Chinese food for every budget
By Helen Wu
Advertiser Restaurant Critic
By Helen Wu
CHEAP AND CHEERFUL
For cheap, late-night eats that go beyond burgers and ramen, the Beretania Street branch of Chinatown's Mini Garden delivers.
In the renovated space, with warm butter-yellow walls, blond wood and a big-screen television playing Cantonese karaoke dramas, you can get steaming bowls of wor gau gee noodles in soup ($6.75) that's filled with vegetables, shrimp, chicken char siu and pork dumplings.
Although Mini Garden is known for its Hong Kong noodle offerings — about 60 of them — the rest of the menu's 200-some selections consist of an extensive range of Chinese comfort food. They include dishes inspired by Chinese-influenced Southeast Asian fare, such as addictive head-on tamarind shrimp ($11.95).
Another standout is Szechuan spicy beef shank ($11.95), a casserole dish big enough for two, with large chunks of tender beef immersed in rich gravy, aromatic with ginger and peppercorns.
There also are enough vegetarian items — seitan and choy sum over noodles ($6.95) is a winner — to make no-meat eaters feel welcome.
Mini Garden is friendly enough, and a die-hard regular might cast a lifeline and recommend dishes to you, making it a neighborhood destination.
Eastern Garden owners Larry and Linda Chan sank $1.5 million into renovating downtown's old Yong Sing site to open Mandalay. The result is O'ahu's most elegantly modern Chinese restaurant, serving Cantonese cuisine and Hong Kong-style dim sum. A glittering, sleek bar greets you as you enter the moon doors. From a balcony dining area you can gaze down on a frequently busy scene downstairs.
Executive chef Shea King Kan and his staff turn out dishes such as intoxicatingly refreshing cold drunken clams ($12.95) in a dark wine sauce; shrimp simply stir-fried with slices of fresh red chilies Szechuan-style ($15.99); and spicy beef sauteed with tangerine peel ($9.50) that has none of the cloying sweetness found at middling joints.
Dim sum is served all day long (and Mother's Day is coming up). Diners choose dumplings from numbered boxes on a slip of paper, not carts. Peanuts, chive bits and pork fill delicious Chiu Chow-style dumplings (three for $2.85).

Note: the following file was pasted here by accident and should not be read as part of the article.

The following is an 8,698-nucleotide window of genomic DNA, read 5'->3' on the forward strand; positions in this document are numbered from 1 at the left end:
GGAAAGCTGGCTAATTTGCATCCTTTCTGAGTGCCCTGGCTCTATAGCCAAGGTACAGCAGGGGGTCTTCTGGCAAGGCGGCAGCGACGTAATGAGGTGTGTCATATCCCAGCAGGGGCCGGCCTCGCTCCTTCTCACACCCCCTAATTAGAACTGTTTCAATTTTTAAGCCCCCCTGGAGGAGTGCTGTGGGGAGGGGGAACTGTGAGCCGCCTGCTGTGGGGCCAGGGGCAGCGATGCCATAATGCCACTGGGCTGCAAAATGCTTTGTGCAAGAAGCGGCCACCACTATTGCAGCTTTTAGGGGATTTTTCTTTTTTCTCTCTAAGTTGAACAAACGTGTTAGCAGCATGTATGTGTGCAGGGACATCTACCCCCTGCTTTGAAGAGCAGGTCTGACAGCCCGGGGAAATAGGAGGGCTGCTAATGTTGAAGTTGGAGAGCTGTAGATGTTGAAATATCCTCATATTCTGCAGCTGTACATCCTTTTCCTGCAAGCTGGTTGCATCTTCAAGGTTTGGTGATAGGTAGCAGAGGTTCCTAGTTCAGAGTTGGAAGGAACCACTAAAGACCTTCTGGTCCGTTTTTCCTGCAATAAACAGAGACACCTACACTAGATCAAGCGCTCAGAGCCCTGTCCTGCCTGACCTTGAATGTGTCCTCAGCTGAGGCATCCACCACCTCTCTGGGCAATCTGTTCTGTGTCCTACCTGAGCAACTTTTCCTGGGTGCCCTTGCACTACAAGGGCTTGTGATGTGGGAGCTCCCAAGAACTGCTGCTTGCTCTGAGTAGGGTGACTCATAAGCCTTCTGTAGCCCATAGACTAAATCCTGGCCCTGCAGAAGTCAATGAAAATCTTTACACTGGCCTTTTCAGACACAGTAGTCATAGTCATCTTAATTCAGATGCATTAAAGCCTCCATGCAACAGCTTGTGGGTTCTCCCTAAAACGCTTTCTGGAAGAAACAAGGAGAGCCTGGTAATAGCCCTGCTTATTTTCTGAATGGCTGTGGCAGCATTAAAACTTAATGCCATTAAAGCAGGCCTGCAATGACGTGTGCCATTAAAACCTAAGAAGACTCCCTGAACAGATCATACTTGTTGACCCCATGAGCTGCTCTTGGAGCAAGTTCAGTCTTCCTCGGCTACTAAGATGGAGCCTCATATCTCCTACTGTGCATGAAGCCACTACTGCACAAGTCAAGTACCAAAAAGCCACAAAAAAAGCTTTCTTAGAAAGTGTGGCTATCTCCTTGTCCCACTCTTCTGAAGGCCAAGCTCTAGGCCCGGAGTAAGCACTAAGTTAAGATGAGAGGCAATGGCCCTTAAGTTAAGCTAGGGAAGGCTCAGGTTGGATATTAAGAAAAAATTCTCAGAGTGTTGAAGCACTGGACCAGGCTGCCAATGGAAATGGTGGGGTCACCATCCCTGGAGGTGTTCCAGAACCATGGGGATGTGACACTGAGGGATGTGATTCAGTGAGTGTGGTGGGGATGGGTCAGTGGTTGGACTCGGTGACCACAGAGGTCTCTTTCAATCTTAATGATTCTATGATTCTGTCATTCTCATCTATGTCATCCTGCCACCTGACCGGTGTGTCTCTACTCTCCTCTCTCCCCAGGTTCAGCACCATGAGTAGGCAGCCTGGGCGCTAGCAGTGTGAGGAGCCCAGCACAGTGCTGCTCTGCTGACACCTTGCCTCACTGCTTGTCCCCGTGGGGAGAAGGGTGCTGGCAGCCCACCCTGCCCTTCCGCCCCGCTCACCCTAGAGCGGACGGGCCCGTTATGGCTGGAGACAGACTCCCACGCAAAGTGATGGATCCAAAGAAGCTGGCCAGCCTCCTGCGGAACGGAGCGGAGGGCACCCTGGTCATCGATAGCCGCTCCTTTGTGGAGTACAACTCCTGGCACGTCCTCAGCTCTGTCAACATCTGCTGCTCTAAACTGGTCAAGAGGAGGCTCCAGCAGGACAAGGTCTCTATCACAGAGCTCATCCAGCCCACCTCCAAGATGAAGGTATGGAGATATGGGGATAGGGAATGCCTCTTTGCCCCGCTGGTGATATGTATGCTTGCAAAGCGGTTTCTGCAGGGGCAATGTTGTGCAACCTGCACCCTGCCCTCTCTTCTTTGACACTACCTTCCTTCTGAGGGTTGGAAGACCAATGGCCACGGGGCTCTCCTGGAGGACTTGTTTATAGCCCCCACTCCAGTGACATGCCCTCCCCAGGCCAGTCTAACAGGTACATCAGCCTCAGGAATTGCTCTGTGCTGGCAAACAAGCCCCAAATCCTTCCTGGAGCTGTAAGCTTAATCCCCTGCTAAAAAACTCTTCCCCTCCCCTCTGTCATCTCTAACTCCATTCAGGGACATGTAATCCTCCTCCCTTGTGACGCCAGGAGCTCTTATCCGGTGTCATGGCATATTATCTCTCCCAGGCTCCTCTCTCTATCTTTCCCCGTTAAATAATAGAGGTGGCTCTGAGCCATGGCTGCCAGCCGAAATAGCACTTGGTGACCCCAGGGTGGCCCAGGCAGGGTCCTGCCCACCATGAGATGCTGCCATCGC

Baked barbecue-pork buns (three for $2.85) arrive with perfectly browned tops and a richly flavored meat filling.
The Chans thought of everything: Next door to the main restaurant is a takeout counter offering plate-lunch choices.
HONG KONG CUISINE
At XO Seafood, along with shark fin soup ($9 per person or part of $18 set meal for 2 to 4), you can order wine and tiramisu. Thirty-year restaurant veteran Raymond Chau's new restaurant may look like a fast-food place on the outside, but has attentive waitstaff and Hong Kong cuisine inside.
The restaurant is named for Hong Kong's famous XO sauce (itself named after extra-old brandy, although it contains none), made with dried scallops and shrimp, red chili pepper and spices. Initially associated with high-end Cantonese seafood palaces, the sauce comes in bottled versions now common in Asian food stores.
The restaurant's Cantonese fare also has a few local touches, such as yin yang poke ($12) and XO rib-eye steak ($18), sliced and sizzling on a platter Korean bulgogi-style with onion and fresh shiitake mushroom.
The menu says that sweet-and-sour wontons ($10), "served with a very unique sauce," include duck, shrimp and char siu. I thought the meats would be inside the deep-fried dumplings, but the delicacies turned up submerged in a sweet red sauce that filled a small accompanying bowl to its brim.
A house specialty of lobster sauteed in XO chile sauce ($28, $35) was stir-fried with egg and scallions. Its gooey saltiness masked the flavors of the meat but was still spicily addictive. Tender scallops sauteed with pine nuts and baby bok choy ($12) delivered a good soft-crunchy balance with the delicate seafood flavor. And plump, juicy clams in black bean sauce ($10) had a nice smoky depth.
Reach Helen Wu at firstname.lastname@example.org. Ratings reflect the reviewer's reaction to food, service and ambience in relation to price. Menu listings and prices are subject to change. Reviewer makes every effort to remain anonymous. The Advertiser pays for meals.